Posted by Big Gav
Peak Oil got a mention in the New South Wales Upper House yesterday, in the context of a response by a member of the Australian Democrats to a proposed bill (search page for "chesterfield", about 1/3 of the way in) dealing with terrorism (thanks to Dave from Sydney Peak Oil for the tip). Somehow this creepy piece of police state stuff was originally part of the "Motor Accidents Compensation Further Amendment (Terrorism) Bill" (the trend towards saddling normal and necessary legislation with these totalitarian additions shows just how unworthy they are, though at least the new bill is accurately named).
Dr Chesterfield-Evans' address goes on for a while - followed up by that neanderthal throwback of the christian right, Fred Nile, who I had thought should be well retired by now. When he isn't harrassing gays he obviously spend a fair amount of time fretting about the terrorist menace.
The Australian Democrats do not support the Terrorism Legislation Amendment (Warrants) Bill. When speaking to the Motor Accidents Compensation Further Amendment (Terrorism) Bill on 3 December 2002, I said:
The Federal Government has said that we need education on how to recognise a terrorist. I say that we need education on how to recognise a decent foreign policy. If we strut about, slavishly following the United States of America and basically blockading, with the Australian Navy, a country half a world away that had been buying our wheat we will get a reaction. We will identify ourselves as a country that is totally committed to whatever the United States of America does with its foreign policy, and we will get a response of terrorism such as only the United States of America and Israel seem to illicit.
In essence, the problem is that we have a bad foreign policy. Fundamentally, terrorism is the method that people with less power employ to attack those who have more power. Terrorism is said to be indiscriminate, but that suggests that those who bomb cities are being discriminating. The idea that cities can be bombed without harming civilians because that was not the purpose of the raid—the target was a power plant or a bridge—is fundamentally absurd and arbitrary. It is about the methods used in what is, effectively, a war.
Yesterday crossbench members received a briefing about peak oil. This is the idea that the world's supply of oil will peak sometime between 2007 and 2013, and that is as much oil as we will ever have. Our reliance on oil is increasing. The policies of this Government do nothing to identify and provide alternative fuels, and we will continue to experience problems as we build motorways instead of rail infrastructure in our cities. So the peak oil concept is important. It may be that the neo-conservatives in the United States of America are shoring up the supply of Iraqi oil, no matter what happens. That is one explanation for the rise of the neo-conservative philosophy.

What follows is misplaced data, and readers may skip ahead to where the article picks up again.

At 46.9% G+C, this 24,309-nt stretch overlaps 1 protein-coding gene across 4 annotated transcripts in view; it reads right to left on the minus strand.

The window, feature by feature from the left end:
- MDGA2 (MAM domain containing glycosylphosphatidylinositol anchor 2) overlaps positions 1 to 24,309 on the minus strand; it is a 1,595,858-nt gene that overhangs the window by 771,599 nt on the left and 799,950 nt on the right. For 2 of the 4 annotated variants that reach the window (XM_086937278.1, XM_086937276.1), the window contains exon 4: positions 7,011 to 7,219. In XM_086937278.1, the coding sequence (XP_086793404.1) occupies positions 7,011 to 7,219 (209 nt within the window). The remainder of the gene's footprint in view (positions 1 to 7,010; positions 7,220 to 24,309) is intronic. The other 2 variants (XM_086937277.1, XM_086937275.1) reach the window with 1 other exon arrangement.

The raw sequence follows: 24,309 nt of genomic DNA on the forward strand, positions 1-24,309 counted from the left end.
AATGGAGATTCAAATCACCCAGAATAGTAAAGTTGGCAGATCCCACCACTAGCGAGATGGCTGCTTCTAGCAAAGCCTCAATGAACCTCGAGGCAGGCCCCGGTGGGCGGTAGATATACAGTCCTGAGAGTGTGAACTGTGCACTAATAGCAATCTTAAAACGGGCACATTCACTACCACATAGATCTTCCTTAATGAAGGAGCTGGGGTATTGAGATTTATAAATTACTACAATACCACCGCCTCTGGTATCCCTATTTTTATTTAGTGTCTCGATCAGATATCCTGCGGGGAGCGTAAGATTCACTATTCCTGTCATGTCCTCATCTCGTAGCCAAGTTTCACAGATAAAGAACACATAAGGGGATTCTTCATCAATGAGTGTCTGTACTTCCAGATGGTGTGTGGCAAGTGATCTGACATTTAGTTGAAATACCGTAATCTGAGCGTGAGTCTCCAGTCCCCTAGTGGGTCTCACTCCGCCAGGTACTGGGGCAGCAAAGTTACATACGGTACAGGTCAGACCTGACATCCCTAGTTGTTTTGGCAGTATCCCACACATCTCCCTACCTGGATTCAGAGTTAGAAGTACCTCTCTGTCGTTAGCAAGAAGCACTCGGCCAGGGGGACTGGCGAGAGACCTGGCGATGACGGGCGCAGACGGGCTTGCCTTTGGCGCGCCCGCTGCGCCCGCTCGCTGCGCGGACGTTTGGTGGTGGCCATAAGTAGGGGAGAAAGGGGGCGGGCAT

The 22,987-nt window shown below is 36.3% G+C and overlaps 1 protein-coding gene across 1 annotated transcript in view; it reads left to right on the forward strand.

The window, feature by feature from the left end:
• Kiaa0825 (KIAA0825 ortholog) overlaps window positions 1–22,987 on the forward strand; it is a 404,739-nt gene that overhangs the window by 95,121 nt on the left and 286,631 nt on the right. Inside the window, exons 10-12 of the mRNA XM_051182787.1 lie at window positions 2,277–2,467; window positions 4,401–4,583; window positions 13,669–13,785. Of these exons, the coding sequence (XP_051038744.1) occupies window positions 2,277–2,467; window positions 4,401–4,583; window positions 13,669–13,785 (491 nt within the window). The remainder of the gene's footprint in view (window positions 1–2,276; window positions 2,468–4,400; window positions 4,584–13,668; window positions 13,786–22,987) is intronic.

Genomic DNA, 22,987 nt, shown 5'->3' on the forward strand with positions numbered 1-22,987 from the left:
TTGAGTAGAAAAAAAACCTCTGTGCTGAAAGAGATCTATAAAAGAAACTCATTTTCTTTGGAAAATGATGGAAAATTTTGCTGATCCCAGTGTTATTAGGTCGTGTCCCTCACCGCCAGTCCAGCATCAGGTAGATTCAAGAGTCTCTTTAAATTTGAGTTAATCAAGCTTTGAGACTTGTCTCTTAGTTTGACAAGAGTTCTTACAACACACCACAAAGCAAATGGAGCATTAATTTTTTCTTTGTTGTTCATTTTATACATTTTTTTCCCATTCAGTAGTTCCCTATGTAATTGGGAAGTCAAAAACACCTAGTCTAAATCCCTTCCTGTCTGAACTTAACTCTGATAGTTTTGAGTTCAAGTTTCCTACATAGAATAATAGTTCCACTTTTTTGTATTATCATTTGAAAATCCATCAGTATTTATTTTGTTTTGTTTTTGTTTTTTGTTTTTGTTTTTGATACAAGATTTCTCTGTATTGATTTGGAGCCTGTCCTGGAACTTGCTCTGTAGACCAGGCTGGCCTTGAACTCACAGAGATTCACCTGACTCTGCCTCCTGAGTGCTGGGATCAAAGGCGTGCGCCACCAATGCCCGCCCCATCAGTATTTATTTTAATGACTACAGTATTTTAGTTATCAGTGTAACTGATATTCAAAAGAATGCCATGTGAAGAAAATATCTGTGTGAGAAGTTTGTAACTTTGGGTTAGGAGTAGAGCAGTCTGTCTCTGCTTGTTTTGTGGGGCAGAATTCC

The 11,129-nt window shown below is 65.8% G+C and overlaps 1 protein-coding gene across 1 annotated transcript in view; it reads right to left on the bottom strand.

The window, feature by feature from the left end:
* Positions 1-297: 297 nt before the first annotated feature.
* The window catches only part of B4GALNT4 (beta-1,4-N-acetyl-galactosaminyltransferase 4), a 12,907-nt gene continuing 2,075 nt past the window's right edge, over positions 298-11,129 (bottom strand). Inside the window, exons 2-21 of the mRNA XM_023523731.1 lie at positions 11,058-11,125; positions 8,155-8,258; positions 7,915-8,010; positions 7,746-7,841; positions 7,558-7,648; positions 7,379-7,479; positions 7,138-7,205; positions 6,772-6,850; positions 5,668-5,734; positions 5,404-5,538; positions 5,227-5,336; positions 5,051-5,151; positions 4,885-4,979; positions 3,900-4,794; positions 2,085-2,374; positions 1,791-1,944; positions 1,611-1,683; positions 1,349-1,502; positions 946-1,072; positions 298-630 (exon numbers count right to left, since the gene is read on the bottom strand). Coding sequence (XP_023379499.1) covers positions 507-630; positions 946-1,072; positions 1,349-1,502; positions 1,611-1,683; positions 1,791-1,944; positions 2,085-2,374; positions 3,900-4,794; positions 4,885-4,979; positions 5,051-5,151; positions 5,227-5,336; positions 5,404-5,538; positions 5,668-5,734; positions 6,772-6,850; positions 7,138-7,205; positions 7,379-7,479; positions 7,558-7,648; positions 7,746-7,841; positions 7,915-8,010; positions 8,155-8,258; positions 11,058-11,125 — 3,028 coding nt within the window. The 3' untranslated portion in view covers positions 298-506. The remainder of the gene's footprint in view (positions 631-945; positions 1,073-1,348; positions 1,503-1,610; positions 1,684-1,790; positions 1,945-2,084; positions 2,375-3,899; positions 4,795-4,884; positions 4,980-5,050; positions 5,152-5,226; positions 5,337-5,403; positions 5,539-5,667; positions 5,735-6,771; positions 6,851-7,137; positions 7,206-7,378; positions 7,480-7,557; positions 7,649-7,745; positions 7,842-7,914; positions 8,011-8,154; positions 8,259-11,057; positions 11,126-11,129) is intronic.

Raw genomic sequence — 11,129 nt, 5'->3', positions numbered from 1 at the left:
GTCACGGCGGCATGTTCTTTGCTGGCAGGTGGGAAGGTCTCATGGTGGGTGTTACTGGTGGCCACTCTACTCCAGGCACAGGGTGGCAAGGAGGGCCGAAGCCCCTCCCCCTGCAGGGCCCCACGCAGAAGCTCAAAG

Matthew Simmons, who wrote a book about Saudi Arabian oil, apparently briefed Dick Cheney, a former chief executive of the Halliburton oil services company, that Saudi drilling techniques—water and carbon dioxide is pumped into a well to push out the oil when the well begins to dry up—could cause a fall in oil production. If Matthew Simmons is correct, the world's oil supply will soon decline more quickly than ever before. So the neo-conservatives were shoring up America's oil supply through the Iraq raid, and discussions about Islam, terrorism and the appalling reign of Saddam Hussein are merely a smokescreen for that imperative.
Be that as it may, Australia has followed America uncritically, antagonising those who once simply purchased our wheat. I believe we do not have a strategic interest in what happens in Iraq in the way that the Americans do—we are not geopolitical world players. Yet we have been following a foolish foreign policy that has put us at risk. Australia has adopted a policy based on revived American McCarthyism, and this bill is just another step down that path—as defined by the Howard Government and its pro-war policy.
Up in the Queensland, State Government MP Andrew McNamara is now chairing an oil task force that will report on the state's vulnerability to oil price spikes and falling reserves.
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